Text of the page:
This preview shows pages 1–3. Sign up to view the full content.
This preview has intentionally blurred sections. Sign up to view the full version.View Full Document
Unformatted text preview: Problem 11.1 Siam Cement Assumptions Value US dollar debt taken out in June 1997 $50,000,000 US dollar borrowing rate on debt 8.400% Initial spot exchange rate, baht/dollar, June 1997 25.00 Average spot exchange rate, baht/dollar, June 1998 42.00 Calculation of Foreign Exhange Loss on Repayment of Loan At the time the loan was acquired, the scheduled repayment of dollar and baht amounts would have been as follows: Scheduled Repayment: Repayment of US dollar debt: Principal $50,000,000 Repayment of US dollar debt: Interest 4,200,000 Total repayment $54,200,000 Exchange rate at time of repayment, baht/dollar 25.00 Total repayment in Thai baht 1,355,000,000 Total proceeds from loan, up-front, in Thai baht 1,250,000,000 Net interest to be paid, in Thai baht 105,000,000 Actual Repayment: Repayment of US dollar debt: Principal $50,000,000 Repayment of US dollar debt: Interest 4,200,000 Total repayment $54,200,000 Exchange rate at time of repayment, baht/dollar 42.00 Total repayment in Thai baht 2,276,400,000 Less what Siam had EXPECTED or SCHEDULED to be repaid (1,355,000,000) Amount of foreign exchange loss on debt in baht 921,400,000 Siam Cement, the Bangkok-based cement manufacturer, suffered enormous losses with the coming of the Asian crisis in 1997. The company had been pursuing a very aggressive growth strategy in the mid- 1990s, taking on massive quantities of foreign currency denominated debt (primarily U.S. dollars). When the Thai baht (B) was devalued from its pegged rate of B25.0/$ in July 1997, Siams interest payments alone were over $900 million on its outstanding dollar debt (with an average interest rate of 8.40% on its U.S. dollar debt at that time). Assuming Siam Cement took out $50 million in debt in June 1997 at 8.40% interest, and had to repay it in one year when the spot exchange rate had stabilized at B42.0/$, what was the foreign exchange loss incurred on the transaction? Problem 11.2 Hindustan Lever Assumptions Values 180-day account payable, Japanese yen () 8,500,000 Spot rate (/$) 120.60 Spot rate, rupees/dollar (Rs/$) 47.75 Implied (calculated) spot rate (/Rs) 2.5257 (120.60 / 47.75) 2.4000 2.6000 180-day Indian rupee investing rate 8.000% 180-day Japanese yen investing rate 1.500% Currency agent's exchange rate fee 4.850% Hindustan Lever's cost of capital 12.00% Spot Risk Hedging Alternatives Values Rate (Rp/$) Assessment 1. Remain Uncovered, settling A/P in 180 days at spot rate If spot rate in 180 days is same as current spot (Rs) 3,365,464.34 2.5257 Risky If spot rate in 180 days is same as forward rate (Rs) 3,541,666.67 2.4000 Risky If spot rate in 180 days is expected spot rate (Rs) 3,269,230.77 2.6000 Risky 2. Buy Japanese yen forward 180 days Settlement amount at forward rate (Rs) 3,541,666.67 2.4000 Certain 3. Money Market Hedge 8,500,000.00 discount factor for yen investing rate for 180 days 0.9926 1/(1 + (.015 x 180/360)) 8,436,724.57 2.5257 Indian rupee, current amount (Rs) 3,340,411.26 Hindustan Lever's WACC carry-forwad factor for 180 days...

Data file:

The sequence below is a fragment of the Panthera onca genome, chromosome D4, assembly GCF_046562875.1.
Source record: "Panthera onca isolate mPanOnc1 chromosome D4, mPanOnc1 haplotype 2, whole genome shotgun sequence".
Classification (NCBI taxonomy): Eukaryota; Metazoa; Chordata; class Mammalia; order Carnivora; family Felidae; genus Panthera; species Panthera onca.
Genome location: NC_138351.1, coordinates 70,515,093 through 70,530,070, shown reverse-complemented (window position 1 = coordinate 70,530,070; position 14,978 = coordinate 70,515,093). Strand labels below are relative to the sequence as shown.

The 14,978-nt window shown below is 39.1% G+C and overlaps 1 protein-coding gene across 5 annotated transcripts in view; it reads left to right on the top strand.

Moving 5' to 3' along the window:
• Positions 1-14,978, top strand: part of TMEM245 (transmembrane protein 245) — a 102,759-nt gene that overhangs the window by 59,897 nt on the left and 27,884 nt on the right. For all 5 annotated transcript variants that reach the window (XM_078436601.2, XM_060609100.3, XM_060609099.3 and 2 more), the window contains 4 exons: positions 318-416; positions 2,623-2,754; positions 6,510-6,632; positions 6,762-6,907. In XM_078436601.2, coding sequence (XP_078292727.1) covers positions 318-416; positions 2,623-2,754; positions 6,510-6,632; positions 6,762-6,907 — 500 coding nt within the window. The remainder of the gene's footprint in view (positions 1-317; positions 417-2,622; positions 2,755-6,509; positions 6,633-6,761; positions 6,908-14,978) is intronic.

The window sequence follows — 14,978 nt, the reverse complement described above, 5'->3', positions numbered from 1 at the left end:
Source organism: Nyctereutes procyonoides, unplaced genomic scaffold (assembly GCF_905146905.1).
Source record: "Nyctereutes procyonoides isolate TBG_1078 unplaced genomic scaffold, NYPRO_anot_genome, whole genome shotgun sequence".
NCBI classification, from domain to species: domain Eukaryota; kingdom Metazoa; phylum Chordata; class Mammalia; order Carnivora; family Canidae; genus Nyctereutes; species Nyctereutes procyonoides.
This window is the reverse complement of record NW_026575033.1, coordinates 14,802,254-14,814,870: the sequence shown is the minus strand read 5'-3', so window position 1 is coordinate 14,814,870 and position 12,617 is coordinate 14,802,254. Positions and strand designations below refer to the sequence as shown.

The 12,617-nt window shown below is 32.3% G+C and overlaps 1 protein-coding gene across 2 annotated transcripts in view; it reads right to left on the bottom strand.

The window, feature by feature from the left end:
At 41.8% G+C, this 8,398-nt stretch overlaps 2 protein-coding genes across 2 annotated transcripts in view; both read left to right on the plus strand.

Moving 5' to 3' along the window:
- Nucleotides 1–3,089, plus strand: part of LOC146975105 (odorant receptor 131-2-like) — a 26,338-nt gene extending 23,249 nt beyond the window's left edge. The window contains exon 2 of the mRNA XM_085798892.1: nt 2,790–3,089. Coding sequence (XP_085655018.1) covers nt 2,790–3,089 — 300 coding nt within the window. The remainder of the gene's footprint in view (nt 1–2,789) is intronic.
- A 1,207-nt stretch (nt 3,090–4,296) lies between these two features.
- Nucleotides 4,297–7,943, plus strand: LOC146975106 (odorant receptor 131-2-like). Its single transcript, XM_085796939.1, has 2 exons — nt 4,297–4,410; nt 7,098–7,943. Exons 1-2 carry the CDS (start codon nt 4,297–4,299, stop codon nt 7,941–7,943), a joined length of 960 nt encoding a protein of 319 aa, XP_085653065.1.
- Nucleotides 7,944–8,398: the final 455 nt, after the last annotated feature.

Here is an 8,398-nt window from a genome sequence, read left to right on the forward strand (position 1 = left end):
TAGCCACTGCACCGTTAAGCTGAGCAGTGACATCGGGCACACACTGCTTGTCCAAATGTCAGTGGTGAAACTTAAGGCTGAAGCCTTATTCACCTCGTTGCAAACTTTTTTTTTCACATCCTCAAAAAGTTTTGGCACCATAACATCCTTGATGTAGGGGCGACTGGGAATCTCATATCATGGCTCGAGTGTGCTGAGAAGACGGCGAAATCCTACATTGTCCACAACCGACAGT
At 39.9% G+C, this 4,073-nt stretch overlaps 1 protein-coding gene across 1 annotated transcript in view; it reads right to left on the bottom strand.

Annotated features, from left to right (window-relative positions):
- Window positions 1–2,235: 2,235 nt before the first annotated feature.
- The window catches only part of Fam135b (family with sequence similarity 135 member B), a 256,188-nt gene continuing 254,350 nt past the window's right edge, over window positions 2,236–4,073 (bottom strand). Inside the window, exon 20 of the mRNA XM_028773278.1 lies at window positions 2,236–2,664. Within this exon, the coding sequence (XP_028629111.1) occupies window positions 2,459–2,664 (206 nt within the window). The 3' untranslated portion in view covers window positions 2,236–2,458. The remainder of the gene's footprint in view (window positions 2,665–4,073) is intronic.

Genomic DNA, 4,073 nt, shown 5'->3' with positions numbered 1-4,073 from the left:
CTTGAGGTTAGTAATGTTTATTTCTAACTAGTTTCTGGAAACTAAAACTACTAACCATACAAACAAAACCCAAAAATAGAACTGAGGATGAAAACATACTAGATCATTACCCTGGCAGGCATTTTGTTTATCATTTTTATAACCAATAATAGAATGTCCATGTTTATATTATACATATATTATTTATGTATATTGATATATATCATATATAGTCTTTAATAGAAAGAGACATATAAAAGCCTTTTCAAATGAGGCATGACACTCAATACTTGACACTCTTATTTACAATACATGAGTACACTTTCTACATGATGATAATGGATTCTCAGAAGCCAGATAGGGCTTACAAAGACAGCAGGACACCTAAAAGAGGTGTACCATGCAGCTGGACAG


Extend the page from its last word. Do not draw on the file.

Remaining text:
View Full Document
This note was uploaded on 03/10/2012 for the course ACCOUNTING 5450 taught by Professor Brown during the Spring '12 term at Colorado Technical University.
- Spring '12